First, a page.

Title: The Great Green Book of Mould
Author: Asper Gillus
Publisher: Oneiropolis University Department of Fungal Literature
When my friend Phidias told me I really had to read The Great Green Book of Mould, I was, well, somewhat surprised. I do enjoy nonfiction, and I’ve read excellent books by and about mushrooms, but mould? Not exactly inspiring subject matter, I thought. But I decided to trust my friend and give it a go.
The book begins with a thoughtful, introspective examination of mortality and eternity as revealed to us in the nature of mould. Is mould decay, or is it growth? Is it a symbol of the fragility of life, or of its tenacity? The author considers his or her own relationship to mould – after all, we are surrounded by it. Mould is in our homes, in our food, in our medicines. It can cause terrible ailments, cure dangerous diseases, and create preposterous cheeses.
The deeper you get into the book, the more the pages themselves begin to go mouldy. The act of touching the book, the tiny filaments caressing your fingers, becomes increasingly unsettling and strange. So does the book’s content, as the author leads us on what can only be described as a kind of poetic dream-journey through the history of growth and decay. The details are hard to set down, because the spores emitted by the book’s pages have a psychotropic effect. As the pages grow more and more mouldy, the words shift as the filaments move, and you can hear the wind whispering in the vast fungal forests that stretch out before you. You lose track of time, and you hear a voice – is it the author’s voice? Is it the voice of the mould? You begin to see every living being as a kind of explosion, as limitless energy and potential in constant transformation, of which the thinking soul is but a tiny part. You perceive the glory of death, though you’ll never quite be able to remember it later. You come closer and closer to some fundamental truth about the universe, about persistence, about the sublime… and then you pass out.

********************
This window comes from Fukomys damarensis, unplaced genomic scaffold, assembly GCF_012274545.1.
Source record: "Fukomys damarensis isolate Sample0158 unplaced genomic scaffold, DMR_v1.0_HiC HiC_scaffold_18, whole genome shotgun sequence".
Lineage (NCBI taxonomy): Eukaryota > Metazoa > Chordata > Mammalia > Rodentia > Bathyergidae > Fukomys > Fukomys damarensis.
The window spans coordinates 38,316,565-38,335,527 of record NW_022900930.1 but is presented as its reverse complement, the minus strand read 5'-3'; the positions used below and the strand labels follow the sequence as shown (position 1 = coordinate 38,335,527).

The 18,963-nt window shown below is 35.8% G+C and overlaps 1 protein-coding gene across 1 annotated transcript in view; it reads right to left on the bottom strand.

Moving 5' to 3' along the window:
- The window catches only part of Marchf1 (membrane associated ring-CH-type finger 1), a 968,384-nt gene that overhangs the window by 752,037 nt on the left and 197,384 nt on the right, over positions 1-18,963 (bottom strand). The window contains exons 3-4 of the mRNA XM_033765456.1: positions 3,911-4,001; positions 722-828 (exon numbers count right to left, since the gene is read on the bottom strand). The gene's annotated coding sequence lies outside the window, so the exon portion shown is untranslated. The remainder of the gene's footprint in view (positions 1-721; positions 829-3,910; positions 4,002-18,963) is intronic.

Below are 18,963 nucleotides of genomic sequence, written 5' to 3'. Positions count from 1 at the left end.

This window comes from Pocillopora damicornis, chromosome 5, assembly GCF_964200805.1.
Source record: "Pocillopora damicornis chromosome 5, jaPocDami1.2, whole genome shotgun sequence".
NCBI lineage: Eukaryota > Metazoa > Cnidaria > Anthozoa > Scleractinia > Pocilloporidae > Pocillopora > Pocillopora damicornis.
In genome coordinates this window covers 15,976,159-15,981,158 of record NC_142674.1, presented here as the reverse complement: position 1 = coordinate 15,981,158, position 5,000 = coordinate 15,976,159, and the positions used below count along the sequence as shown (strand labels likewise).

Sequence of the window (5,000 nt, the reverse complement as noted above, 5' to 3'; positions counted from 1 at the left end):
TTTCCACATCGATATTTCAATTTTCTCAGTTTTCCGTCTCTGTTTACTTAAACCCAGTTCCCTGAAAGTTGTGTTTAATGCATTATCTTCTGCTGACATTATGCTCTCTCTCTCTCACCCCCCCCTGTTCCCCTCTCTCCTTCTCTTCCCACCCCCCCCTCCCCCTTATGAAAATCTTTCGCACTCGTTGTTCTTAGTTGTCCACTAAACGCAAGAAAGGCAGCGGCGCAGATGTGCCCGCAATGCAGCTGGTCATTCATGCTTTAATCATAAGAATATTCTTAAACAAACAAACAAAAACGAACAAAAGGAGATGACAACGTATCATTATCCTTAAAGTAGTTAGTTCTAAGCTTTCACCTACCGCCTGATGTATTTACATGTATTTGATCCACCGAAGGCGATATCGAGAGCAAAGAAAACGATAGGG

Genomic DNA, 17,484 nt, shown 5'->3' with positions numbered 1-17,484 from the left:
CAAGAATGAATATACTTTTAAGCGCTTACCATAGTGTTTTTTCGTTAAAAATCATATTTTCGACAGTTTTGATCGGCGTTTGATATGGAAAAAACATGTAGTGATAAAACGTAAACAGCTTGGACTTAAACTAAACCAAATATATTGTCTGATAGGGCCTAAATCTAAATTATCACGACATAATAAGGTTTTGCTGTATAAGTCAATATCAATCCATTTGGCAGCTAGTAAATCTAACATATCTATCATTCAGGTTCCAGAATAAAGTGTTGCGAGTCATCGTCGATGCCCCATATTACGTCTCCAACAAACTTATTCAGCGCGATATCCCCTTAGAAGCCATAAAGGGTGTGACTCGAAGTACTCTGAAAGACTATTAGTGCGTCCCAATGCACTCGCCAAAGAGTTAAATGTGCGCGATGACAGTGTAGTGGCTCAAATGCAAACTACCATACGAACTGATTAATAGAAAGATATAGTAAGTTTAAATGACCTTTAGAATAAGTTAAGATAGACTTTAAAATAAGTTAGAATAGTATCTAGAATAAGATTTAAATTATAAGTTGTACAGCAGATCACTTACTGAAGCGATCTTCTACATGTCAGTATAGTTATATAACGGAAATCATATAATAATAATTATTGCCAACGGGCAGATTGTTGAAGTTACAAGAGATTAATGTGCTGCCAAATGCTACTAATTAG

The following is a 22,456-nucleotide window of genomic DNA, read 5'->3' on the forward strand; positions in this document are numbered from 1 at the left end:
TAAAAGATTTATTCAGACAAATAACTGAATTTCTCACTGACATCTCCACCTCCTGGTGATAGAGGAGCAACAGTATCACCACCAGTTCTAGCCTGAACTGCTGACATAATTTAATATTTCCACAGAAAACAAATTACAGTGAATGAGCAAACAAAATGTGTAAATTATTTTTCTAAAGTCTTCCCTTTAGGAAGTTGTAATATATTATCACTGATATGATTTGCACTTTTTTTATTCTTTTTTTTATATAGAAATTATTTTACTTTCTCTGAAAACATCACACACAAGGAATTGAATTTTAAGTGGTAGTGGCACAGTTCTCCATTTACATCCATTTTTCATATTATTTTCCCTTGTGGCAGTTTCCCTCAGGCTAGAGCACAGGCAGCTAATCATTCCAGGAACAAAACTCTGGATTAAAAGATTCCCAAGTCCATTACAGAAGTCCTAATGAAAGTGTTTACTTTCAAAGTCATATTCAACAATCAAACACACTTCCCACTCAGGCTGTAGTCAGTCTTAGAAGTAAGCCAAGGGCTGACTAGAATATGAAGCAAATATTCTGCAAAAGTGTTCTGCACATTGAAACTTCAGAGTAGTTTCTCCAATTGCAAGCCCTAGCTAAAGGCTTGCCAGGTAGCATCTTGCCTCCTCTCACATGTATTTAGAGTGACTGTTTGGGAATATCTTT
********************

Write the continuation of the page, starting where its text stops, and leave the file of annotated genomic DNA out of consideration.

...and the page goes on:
No-one has ever read the final page, or at least not read it and understood. Reading it on its own, without the full effect of the spores, is pointless – you can only perceive meaningless mould-covered paper. But the meaning is there, in the mould. Everyone who’s read the book knows that. The question is just how to find it. Some have gone mad trying, reading the book over and over, but I was content to stop. Perhaps the reason I was not negatively affected – as I’m sure my friend Phidias knew I would not be – is that I have faith. Not in myself, but in people.
I am confident that one day the mystery will be solved, not by a single brave individual pushing on through, but by many people working together to find a safe way of persevering to the final page. And then, perhaps, we will know. Or perhaps the words will have changed, but the wisdom we will have accumulated in trying to understand them will have changed us as well.